Saturday, March 28, 2009
After attempting to cut the budget this week (going with a Global Financial Crisis theme) and feast on $5 pizza at Bimbo Deluxe, the spotters found themselves in a spot of bother when Bimbo's had no seating spots to be found. After realising that Brunswick St is not particular famous for pizza (compared with its near neighbour Lygon St), our intrepid bunch were faced with limited options. In the end we trekked south (approx 20 metres) and settled on Joe's Garage. Joe's is designed as a kind of 50's American diner, with its neon sign and 50's-inspired 3D (?) artwork on the walls. Amongst the burgers the menu also manages a pizza list of 13 and a selection of pasta & risotto dishes. It does feel like Joe's has a slight identity crisis - perhaps in an attempt to appeal to the group 'birthday dinner' clientele - trying to cover all bases (pizza, pasta, burgers, dhal, saganaki...) and with their focus leaning more towards quantity than quality.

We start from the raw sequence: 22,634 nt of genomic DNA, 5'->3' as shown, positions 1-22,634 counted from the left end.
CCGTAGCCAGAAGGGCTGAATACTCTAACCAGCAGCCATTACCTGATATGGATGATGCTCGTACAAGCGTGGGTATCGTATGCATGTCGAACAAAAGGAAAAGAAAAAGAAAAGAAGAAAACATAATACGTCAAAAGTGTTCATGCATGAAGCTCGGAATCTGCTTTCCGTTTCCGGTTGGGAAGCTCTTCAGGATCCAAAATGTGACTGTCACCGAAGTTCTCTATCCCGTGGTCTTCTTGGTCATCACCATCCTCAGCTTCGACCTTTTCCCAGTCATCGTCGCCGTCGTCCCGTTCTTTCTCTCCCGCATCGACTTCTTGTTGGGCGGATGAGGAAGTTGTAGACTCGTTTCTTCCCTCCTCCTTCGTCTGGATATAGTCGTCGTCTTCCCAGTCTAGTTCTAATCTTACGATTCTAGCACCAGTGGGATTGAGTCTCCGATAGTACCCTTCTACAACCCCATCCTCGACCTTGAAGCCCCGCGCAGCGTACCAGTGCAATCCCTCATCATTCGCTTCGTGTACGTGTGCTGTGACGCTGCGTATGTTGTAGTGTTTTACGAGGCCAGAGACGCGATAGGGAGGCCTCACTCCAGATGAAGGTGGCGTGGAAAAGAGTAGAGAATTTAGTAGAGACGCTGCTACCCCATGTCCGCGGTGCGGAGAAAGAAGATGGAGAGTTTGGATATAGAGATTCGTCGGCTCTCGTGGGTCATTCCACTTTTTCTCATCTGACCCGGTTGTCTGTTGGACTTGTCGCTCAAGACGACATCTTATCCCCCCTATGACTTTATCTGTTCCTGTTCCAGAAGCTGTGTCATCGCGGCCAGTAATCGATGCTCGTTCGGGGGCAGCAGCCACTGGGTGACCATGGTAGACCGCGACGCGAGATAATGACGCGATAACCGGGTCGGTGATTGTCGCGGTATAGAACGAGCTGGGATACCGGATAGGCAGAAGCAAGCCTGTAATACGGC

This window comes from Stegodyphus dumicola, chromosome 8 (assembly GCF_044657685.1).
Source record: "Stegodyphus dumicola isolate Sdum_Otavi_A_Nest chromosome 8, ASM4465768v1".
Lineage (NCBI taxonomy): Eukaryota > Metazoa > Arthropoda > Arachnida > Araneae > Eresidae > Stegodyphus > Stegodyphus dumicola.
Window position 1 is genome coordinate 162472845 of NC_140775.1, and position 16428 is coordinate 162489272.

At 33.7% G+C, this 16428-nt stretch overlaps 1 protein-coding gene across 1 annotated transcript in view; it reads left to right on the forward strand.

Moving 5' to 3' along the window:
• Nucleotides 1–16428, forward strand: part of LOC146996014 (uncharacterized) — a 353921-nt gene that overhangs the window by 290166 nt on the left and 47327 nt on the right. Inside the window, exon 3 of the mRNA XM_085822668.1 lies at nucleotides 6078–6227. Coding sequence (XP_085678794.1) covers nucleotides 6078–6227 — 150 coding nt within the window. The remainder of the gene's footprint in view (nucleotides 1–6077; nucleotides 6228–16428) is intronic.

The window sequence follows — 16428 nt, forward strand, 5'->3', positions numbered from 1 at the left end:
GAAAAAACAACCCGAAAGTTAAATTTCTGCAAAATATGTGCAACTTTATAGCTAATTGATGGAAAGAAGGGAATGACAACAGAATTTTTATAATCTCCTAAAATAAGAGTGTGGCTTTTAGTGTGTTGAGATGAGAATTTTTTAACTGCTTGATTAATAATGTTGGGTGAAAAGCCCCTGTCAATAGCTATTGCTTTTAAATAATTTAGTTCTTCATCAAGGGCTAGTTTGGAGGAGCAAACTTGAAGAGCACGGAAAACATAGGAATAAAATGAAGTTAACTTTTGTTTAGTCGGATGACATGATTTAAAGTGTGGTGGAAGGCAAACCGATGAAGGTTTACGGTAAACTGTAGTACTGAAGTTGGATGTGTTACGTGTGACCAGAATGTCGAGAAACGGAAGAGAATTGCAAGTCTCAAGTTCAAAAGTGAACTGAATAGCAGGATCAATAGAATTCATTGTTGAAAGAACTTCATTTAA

1. Margherita: tomato, bocconcini & basil
2. Veg out:roast vegetables, cheese, pesto & fetta
3. Pump the jam: tomato, cheese, roasted pumpkin, semi dried tomato, marinated artichoke, fetta & hommous
not bad - not too thick and well cooked. We debated amongst ourselves whether the bases were bought in or made on site. Should have asked!
satisfactory but not exciting. MJoe's menu is downloadable from their tired-looking website, which lends us to believe it probably hasn't changed in quite some time. We question the addition of hommous on pizza. Also, it would help if the menu gave more information than just 'cheese'.
Bright & noisy but the place was less than half full. Football on the tv in the corner may or may not be your thing. If you are after an authentic italian experience, Joe's is not your place. Service was friendly.
wine list 6
While Joe's has a large u-shaped bar taking up the middle of the restaurant, beer & spirits seem more of a priority than wine. The house red was uninspiring.
price: 6.5 $
prices range from $13.90-$15.90 for approx 10 inch pizzas
Satisfactory. We wouldn't seek out Joe's for the ambience or the pizza experience, but the pizza was better than expected and the prices were reasonable.